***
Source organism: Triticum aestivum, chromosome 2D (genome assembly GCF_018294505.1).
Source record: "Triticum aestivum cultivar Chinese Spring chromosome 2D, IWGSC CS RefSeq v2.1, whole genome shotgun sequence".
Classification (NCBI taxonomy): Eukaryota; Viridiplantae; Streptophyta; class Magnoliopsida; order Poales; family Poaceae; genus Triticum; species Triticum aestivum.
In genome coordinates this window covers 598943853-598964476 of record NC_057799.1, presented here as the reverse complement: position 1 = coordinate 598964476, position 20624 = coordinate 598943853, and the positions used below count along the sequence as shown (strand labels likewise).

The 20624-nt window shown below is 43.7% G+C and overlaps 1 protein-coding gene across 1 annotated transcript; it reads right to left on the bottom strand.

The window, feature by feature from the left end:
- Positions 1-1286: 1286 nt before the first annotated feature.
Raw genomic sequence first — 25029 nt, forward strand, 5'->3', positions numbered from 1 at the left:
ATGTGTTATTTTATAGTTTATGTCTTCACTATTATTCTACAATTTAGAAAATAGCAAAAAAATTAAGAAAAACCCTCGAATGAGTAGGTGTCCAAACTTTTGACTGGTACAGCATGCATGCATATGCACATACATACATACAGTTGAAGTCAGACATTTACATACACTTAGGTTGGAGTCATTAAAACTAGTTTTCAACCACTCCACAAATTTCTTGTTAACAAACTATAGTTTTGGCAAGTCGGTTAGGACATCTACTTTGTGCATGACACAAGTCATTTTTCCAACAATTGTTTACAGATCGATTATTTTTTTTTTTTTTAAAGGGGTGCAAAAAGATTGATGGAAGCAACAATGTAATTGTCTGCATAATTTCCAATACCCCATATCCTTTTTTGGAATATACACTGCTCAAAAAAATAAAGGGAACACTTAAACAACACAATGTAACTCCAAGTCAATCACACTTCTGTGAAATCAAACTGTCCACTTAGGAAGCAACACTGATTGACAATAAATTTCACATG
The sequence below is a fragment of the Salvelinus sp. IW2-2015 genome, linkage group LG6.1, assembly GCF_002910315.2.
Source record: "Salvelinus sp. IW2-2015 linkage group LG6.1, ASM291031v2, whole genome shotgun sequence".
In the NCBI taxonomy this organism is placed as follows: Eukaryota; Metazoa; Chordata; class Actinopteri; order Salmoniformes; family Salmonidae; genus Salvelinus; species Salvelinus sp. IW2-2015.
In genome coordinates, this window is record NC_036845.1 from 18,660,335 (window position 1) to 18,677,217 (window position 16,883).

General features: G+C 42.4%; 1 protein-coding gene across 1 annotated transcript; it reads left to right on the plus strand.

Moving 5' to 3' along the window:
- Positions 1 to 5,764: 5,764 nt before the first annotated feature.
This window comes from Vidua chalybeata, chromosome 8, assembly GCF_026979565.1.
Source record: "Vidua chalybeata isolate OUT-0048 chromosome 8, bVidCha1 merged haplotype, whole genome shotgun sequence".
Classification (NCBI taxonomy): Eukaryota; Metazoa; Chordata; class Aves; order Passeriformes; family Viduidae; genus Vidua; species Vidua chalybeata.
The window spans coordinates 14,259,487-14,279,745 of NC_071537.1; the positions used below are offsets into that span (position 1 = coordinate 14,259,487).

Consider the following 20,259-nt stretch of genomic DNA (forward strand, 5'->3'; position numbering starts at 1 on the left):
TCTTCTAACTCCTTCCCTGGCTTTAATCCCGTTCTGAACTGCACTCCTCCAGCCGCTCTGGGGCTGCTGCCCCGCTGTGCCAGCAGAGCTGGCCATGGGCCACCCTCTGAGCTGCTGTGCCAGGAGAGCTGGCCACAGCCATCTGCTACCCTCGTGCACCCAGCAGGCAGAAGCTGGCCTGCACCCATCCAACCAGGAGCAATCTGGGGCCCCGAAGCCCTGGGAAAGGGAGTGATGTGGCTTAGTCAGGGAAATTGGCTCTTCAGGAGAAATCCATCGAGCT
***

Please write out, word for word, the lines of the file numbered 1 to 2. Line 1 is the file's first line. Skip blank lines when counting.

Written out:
Source organism: Triticum aestivum, chromosome 2D (genome assembly GCF_018294505.1).
Source record: "Triticum aestivum cultivar Chinese Spring chromosome 2D, IWGSC CS RefSeq v2.1, whole genome shotgun sequence".